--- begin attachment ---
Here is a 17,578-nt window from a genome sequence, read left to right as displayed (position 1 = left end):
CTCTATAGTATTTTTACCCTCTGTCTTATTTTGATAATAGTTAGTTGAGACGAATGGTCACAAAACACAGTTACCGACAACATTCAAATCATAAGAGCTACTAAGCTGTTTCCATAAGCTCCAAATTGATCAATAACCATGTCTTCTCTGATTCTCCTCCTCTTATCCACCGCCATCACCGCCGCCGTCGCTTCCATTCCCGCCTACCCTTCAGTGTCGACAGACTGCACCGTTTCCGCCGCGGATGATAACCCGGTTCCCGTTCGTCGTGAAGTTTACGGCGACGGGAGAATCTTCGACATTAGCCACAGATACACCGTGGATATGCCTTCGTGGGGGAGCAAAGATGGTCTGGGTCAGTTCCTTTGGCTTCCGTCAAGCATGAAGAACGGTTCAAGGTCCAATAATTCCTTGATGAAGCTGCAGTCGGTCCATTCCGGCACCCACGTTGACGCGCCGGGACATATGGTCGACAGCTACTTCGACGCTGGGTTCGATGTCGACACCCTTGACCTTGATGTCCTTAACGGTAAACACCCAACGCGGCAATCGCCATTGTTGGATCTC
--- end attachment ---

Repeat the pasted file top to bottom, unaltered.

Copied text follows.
Here is a 17,578-nt window from a genome sequence, read left to right as displayed (position 1 = left end):
CTCTATAGTATTTTTACCCTCTGTCTTATTTTGATAATAGTTAGTTGAGACGAATGGTCACAAAACACAGTTACCGACAACATTCAAATCATAAGAGCTACTAAGCTGTTTCCATAAGCTCCAAATTGATCAATAACCATGTCTTCTCTGATTCTCCTCCTCTTATCCACCGCCATCACCGCCGCCGTCGCTTCCATTCCCGCCTACCCTTCAGTGTCGACAGACTGCACCGTTTCCGCCGCGGATGATAACCCGGTTCCCGTTCGTCGTGAAGTTTACGGCGACGGGAGAATCTTCGACATTAGCCACAGATACACCGTGGATATGCCTTCGTGGGGGAGCAAAGATGGTCTGGGTCAGTTCCTTTGGCTTCCGTCAAGCATGAAGAACGGTTCAAGGTCCAATAATTCCTTGATGAAGCTGCAGTCGGTCCATTCCGGCACCCACGTTGACGCGCCGGGACATATGGTCGACAGCTACTTCGACGCTGGGTTCGATGTCGACACCCTTGACCTTGATGTCCTTAACGGTAAACACCCAACGCGGCAATCGCCATTGTTGGATCTC